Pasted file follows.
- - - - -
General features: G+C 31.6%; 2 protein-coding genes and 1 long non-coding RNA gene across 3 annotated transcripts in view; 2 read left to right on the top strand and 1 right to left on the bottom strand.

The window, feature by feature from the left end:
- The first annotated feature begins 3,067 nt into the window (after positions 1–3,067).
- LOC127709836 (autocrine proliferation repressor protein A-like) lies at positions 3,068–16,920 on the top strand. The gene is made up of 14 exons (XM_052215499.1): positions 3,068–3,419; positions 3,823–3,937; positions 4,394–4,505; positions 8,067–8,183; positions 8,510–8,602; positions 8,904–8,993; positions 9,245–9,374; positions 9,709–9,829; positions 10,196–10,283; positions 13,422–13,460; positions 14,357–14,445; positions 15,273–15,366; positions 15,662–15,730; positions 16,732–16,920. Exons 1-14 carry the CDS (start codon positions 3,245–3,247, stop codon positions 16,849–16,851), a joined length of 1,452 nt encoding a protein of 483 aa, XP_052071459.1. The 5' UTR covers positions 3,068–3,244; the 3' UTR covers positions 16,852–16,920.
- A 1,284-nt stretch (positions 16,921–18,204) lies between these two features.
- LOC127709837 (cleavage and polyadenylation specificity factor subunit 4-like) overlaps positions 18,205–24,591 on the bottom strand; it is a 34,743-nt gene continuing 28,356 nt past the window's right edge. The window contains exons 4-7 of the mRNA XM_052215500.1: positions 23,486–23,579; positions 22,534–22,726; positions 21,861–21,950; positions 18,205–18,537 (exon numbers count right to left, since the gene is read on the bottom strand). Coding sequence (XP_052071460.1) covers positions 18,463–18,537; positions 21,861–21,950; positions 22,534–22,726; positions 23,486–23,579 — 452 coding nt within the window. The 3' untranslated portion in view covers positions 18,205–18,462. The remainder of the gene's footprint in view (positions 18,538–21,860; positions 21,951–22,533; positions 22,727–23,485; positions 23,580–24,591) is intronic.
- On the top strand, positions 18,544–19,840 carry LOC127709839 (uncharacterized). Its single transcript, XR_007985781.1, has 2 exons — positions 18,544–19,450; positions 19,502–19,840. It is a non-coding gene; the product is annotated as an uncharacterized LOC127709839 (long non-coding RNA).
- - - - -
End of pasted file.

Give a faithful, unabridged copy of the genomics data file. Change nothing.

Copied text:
General features: G+C 31.6%; 2 protein-coding genes and 1 long non-coding RNA gene across 3 annotated transcripts in view; 2 read left to right on the top strand and 1 right to left on the bottom strand.

The window, feature by feature from the left end:
- The first annotated feature begins 3,067 nt into the window (after positions 1–3,067).
- LOC127709836 (autocrine proliferation repressor protein A-like) lies at positions 3,068–16,920 on the top strand. The gene is made up of 14 exons (XM_052215499.1): positions 3,068–3,419; positions 3,823–3,937; positions 4,394–4,505; positions 8,067–8,183; positions 8,510–8,602; positions 8,904–8,993; positions 9,245–9,374; positions 9,709–9,829; positions 10,196–10,283; positions 13,422–13,460; positions 14,357–14,445; positions 15,273–15,366; positions 15,662–15,730; positions 16,732–16,920. Exons 1-14 carry the CDS (start codon positions 3,245–3,247, stop codon positions 16,849–16,851), a joined length of 1,452 nt encoding a protein of 483 aa, XP_052071459.1. The 5' UTR covers positions 3,068–3,244; the 3' UTR covers positions 16,852–16,920.
- A 1,284-nt stretch (positions 16,921–18,204) lies between these two features.
- LOC127709837 (cleavage and polyadenylation specificity factor subunit 4-like) overlaps positions 18,205–24,591 on the bottom strand; it is a 34,743-nt gene continuing 28,356 nt past the window's right edge. The window contains exons 4-7 of the mRNA XM_052215500.1: positions 23,486–23,579; positions 22,534–22,726; positions 21,861–21,950; positions 18,205–18,537 (exon numbers count right to left, since the gene is read on the bottom strand). Coding sequence (XP_052071460.1) covers positions 18,463–18,537; positions 21,861–21,950; positions 22,534–22,726; positions 23,486–23,579 — 452 coding nt within the window. The 3' untranslated portion in view covers positions 18,205–18,462. The remainder of the gene's footprint in view (positions 18,538–21,860; positions 21,951–22,533; positions 22,727–23,485; positions 23,580–24,591) is intronic.
- On the top strand, positions 18,544–19,840 carry LOC127709839 (uncharacterized). Its single transcript, XR_007985781.1, has 2 exons — positions 18,544–19,450; positions 19,502–19,840. It is a non-coding gene; the product is annotated as an uncharacterized LOC127709839 (long non-coding RNA).